- Associated Press - Thursday, August 16, 2012

KAMRA, Pakistan — Heavily armed Taliban fighters blasted their way into a Pakistani air force base with possible links to the country’s nuclear program in a brazen assault that took two hours of fighting to put down, leaving a security officer and nine insurgents dead and underscoring the group’s continued threat despite numerous military offensives.

Hours later, Taliban gunmen in northern Pakistan forced 20 Shiite Muslims off buses, lined them up and killed them, the latest in a series of sectarian attacks that the government has seemingly done little to stop.

The separate incidents emphasize two daunting challenges the nuclear-armed country faces. The Pakistani Taliban continue to pose a potent threat despite numerous military offensives against their sanctuaries along the Afghan border. At the same time, sectarian violence plagues the Sunni majority country where Shiite Muslims often feel under attack.

While the Pakistani Taliban have carried out hundreds of bombings and other attacks, raids against military bases are somewhat uncommon. The group’s spokesman, Ahsanullah Ahsan, said they carried out Thursday’s pre-dawn attack as revenge for the death of Pakistani Taliban leader Baitullah Mehsud in a U.S. drone strike in 2009 and the American commando raid that killed al-Qaida chief Osama bin Laden last year.

The large Air Force Base Minhas, located only about 40 kilometers (25 miles) northwest of Islamabad, hosts fighter jets, including F-16s, and contains a factory that makes aircraft and other weapons systems.

The weapons development and the presence of jets that could be used to deploy nuclear bombs have raised suspicions among some experts that the base is linked to Pakistan’s nuclear arsenal. However, no firm evidence has emerged, since the secrecy of the nuclear program makes independent evaluation difficult. The Pakistani military denies any connection between the base and the program.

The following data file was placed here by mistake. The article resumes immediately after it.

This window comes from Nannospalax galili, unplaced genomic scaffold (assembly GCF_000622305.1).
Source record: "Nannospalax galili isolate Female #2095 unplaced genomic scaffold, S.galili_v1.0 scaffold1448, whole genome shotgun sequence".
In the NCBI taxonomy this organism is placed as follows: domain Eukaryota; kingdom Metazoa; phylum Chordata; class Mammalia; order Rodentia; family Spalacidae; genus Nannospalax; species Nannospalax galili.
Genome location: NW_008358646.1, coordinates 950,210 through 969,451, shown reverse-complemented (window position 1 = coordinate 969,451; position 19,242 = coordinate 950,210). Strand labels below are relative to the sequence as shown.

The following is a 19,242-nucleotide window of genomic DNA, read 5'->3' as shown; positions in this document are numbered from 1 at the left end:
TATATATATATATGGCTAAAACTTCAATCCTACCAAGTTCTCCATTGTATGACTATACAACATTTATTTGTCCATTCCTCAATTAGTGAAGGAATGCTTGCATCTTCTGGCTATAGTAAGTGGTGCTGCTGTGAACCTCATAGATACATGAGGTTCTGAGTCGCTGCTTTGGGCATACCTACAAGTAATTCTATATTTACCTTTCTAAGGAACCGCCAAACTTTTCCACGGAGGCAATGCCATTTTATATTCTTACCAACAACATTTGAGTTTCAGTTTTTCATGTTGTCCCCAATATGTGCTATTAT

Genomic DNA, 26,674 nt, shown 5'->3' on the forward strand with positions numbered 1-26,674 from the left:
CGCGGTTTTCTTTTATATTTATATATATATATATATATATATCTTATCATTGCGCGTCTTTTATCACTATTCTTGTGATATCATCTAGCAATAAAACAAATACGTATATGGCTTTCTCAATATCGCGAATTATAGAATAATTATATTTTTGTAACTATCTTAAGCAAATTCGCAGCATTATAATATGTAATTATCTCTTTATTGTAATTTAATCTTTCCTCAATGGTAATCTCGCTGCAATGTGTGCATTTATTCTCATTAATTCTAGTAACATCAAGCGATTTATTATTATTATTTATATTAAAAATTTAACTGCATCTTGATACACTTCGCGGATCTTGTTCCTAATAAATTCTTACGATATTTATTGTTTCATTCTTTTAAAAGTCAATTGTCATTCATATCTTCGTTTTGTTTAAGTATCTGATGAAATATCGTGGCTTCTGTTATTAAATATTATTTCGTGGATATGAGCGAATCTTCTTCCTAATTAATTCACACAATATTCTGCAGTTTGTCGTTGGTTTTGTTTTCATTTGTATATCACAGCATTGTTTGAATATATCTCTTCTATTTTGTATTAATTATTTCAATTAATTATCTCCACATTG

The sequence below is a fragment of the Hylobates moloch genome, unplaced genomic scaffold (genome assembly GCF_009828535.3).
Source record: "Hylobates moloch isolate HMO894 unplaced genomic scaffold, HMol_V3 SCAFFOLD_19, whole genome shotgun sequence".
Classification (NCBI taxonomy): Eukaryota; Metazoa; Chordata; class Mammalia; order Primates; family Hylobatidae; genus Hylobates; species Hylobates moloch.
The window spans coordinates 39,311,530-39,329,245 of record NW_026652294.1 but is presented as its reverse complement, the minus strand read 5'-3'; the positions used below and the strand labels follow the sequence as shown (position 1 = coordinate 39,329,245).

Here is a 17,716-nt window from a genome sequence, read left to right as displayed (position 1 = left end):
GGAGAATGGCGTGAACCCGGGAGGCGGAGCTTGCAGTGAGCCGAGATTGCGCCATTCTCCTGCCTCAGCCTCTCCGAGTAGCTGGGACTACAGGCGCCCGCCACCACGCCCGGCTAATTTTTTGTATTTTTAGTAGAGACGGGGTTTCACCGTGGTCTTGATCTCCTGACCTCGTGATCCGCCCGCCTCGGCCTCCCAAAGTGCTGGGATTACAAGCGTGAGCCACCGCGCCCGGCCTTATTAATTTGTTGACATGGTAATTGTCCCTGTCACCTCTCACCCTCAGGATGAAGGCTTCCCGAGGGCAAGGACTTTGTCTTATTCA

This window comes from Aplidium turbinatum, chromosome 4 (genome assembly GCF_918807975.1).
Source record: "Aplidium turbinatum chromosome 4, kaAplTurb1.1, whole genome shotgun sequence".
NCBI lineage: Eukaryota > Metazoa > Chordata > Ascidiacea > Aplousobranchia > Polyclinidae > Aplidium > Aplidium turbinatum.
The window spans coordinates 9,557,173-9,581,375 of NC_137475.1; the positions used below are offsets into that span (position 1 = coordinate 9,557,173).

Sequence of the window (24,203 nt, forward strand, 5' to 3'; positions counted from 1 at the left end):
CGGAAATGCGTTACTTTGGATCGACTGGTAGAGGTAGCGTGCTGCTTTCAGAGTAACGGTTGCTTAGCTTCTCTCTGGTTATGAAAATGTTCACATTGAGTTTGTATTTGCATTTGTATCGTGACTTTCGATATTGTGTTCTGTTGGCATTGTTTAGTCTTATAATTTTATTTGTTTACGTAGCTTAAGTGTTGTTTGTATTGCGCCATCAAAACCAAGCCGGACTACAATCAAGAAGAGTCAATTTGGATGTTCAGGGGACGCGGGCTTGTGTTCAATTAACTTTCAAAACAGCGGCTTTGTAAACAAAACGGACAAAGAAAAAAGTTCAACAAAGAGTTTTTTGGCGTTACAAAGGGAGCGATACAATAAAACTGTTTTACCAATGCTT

The safety of the country’s nuclear weapons has been a major concern for the United States. Western experts say Pakistan has about 100 nuclear weapons and is expanding its arsenal.

“The great danger we’ve always feared is that if terrorism is not controlled in their country, that those nuclear weapons could fall into the wrong hands,” U.S. Defense Secretary Leon Panetta told Pentagon reporters Tuesday.

But many experts argue that the possibility of militants being able to battle their way inside a Pakistani facility and make out with a nuclear weapon or parts is extremely remote.

“There’s a lot of talk about the loose nukes and the security of the Pakistani nukes but this isn’t something that the Pakistani state is going to take lightly. This is one of their most prized possessions,” Kamran Bokhari, from the global intelligence firm, Stratfor.

The Pakistani Taliban and its allies have waged a bloody insurgency against the government that has killed over 30,000 people. The military says its forces are stretched think battling the group — one reason, it says, it has not been able to do more against other militants in the country, particularly those attacking U.S. and NATO forces in neighboring Afghanistan.

The Pakistani military has told the U.S. it plans to launch an offensive for the first time in North Waziristan, a militant stronghold on the border with Afghanistan. The campaign will aim to uproot the Pakistani Taliban but is expected to avoid tackling other militants involved in the Afghan war.

Thursday’s attack came at around 2 a.m., when Taliban militants opened a barrage of automatic weapons fire and rocket-propelled grenades at the base, according to the air force. Some of them were also wearing explosives strapped to their bodies, it said.

At least one of the rockets hit a hangar and damaged one of the aircraft parked inside, said air force spokesman Tariq Mahmood.

The attackers then scaled the wall surrounding the air base and an intense firefight ensued.

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